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**The Official Shoe Care Thread: Tutorials, Photos, etc.** - Page 35

post #511 of 9001
Quote:
Originally Posted by patrickBOOTH View Post

If they are already oiled they are probably pretty water resistant as it is. Some renovateur would be good now and again with some buffing, but if they get really wet, make sure they have trees in them and they are left to dry naturally for a few days. Re-apply reno at this point. IT wouldn't hurt to use Obaneuf's LP lightly every few months. If you put a light coat of this stuff on them and rub it in good then let it dry 24 hours and buff, a subtle glow will appear. You can reno over that in between LP applications. That is what I do for bad weather boots. Seems to work well.

Thanks.
post #512 of 9001
Quote:
Originally Posted by Mr. Moo View Post

What is the word on Neutral colored Saphir Medaille D'or for use on Navy calf? I know neutral paste/wax/creme is not recommended for shell, but what about for off-color shoes in calf (navy, green, etc.)?

I am pretty sure Saphir makes a navy wax. I would say neutral is ok, but use sparingly on the vamp because I have experienced this whitish buildup in the creases and such that is more apparent with neurtal than a colored wax. Same goes for neutral cream.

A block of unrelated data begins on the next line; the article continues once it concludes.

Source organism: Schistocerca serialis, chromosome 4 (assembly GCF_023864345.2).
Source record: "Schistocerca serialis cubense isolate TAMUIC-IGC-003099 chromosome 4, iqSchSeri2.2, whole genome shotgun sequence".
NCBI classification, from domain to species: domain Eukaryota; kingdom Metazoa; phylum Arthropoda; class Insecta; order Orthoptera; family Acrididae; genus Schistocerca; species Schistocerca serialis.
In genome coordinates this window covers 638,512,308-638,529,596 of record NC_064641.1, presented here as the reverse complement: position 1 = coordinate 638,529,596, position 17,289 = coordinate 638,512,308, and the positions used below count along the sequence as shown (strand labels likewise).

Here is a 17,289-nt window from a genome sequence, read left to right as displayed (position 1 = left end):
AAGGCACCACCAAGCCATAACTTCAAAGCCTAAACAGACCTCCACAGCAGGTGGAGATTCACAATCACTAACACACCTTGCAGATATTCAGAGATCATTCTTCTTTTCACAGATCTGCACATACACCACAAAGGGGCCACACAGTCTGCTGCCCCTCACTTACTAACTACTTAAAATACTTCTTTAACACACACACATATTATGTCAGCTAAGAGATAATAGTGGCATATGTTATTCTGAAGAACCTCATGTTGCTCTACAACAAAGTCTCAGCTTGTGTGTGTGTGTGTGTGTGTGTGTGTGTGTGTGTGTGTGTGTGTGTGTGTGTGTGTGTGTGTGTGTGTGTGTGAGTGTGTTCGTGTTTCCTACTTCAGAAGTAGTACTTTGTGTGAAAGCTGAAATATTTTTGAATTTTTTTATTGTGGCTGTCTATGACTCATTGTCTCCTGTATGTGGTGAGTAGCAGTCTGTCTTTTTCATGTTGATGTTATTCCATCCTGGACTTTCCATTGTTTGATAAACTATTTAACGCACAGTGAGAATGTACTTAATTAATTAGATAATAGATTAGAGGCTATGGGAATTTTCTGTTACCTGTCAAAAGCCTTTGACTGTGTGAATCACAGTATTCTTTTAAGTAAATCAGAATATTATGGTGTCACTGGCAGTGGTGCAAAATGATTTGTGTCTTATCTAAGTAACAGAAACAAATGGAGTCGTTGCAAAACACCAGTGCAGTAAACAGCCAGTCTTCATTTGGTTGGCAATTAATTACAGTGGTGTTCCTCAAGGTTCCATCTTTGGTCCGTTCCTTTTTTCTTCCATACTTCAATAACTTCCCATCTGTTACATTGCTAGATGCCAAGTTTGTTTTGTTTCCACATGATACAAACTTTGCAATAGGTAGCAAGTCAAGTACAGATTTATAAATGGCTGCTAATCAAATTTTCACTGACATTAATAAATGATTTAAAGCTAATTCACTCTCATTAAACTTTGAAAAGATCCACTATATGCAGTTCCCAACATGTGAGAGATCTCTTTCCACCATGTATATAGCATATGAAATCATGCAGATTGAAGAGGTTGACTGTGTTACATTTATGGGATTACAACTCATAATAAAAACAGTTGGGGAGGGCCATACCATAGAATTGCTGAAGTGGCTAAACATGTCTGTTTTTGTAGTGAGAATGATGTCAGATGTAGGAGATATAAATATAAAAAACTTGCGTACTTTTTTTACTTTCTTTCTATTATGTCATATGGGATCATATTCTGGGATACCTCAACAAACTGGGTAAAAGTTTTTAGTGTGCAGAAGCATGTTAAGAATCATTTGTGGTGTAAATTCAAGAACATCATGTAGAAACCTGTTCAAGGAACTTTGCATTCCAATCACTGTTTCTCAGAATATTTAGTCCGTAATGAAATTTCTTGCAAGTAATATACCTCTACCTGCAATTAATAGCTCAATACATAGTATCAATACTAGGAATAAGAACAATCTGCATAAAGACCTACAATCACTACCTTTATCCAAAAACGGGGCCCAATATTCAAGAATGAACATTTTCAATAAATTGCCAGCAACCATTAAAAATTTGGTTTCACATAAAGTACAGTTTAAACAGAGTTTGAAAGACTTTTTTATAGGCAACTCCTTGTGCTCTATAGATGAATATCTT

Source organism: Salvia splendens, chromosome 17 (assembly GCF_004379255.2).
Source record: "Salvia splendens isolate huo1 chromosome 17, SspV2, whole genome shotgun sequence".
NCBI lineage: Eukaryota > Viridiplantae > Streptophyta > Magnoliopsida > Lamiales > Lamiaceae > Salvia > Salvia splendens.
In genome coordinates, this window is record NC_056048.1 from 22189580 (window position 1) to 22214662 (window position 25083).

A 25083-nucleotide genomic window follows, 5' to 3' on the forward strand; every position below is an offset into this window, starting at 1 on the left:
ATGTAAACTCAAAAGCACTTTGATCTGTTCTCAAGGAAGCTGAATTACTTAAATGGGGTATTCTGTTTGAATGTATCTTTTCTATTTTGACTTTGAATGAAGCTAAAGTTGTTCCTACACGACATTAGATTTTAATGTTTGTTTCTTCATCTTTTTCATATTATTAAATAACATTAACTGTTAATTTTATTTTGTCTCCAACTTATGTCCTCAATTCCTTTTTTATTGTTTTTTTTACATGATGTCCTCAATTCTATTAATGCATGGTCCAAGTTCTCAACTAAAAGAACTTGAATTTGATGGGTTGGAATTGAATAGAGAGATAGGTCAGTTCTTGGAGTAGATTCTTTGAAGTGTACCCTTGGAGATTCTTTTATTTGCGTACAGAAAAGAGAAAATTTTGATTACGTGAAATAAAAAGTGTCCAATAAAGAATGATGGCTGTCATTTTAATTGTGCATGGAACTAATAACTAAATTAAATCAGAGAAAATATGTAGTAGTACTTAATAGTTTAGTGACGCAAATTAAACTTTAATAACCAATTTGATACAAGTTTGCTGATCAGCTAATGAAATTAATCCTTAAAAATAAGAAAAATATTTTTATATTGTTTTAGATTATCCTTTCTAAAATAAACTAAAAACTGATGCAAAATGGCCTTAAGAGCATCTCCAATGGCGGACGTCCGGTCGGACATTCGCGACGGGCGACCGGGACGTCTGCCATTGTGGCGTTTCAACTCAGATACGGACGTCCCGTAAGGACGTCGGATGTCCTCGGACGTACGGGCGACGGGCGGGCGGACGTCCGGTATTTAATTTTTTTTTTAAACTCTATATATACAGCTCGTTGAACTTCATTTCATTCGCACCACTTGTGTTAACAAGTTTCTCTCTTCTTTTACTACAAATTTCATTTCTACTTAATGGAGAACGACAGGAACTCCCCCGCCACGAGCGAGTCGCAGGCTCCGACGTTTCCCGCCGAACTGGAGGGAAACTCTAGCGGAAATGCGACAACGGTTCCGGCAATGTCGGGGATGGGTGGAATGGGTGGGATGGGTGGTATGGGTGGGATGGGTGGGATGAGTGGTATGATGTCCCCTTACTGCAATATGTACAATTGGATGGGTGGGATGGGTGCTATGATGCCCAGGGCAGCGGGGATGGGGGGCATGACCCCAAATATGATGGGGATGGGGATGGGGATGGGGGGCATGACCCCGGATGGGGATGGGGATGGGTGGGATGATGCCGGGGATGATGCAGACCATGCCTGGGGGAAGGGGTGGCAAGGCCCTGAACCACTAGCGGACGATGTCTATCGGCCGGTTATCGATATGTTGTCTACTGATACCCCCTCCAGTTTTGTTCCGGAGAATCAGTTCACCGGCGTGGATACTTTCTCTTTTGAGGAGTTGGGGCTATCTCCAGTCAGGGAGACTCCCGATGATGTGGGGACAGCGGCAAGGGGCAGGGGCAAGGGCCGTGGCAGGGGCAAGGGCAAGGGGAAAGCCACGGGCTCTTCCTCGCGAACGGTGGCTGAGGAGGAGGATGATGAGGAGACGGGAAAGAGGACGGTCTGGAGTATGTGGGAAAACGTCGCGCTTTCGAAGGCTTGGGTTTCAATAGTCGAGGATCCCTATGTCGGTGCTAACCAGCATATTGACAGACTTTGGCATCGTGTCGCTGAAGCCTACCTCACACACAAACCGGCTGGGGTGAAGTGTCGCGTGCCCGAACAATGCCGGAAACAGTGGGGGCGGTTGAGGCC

post #513 of 9001
I'm having trouble with some of my shoes looking "dry" behind where the shined part of the shoe, e.g., cap toe, tip of the shoe, how can I combat this?
post #514 of 9001
Quote:
Originally Posted by Winston S. View Post

I'm having trouble with some of my shoes looking "dry" behind where the shined part of the shoe, e.g., cap toe, tip of the shoe, how can I combat this?

Get some of that wax buildup warm then condition, let dry recondition and polish once they're not looking thirsty anymore. I use Lexol.
post #515 of 9001
Quote:
Originally Posted by patrickBOOTH View Post

I am pretty sure Saphir makes a navy wax. I would say neutral is ok, but use sparingly on the vamp because I have experienced this whitish buildup in the creases and such that is more apparent with neurtal than a colored wax. Same goes for neutral cream.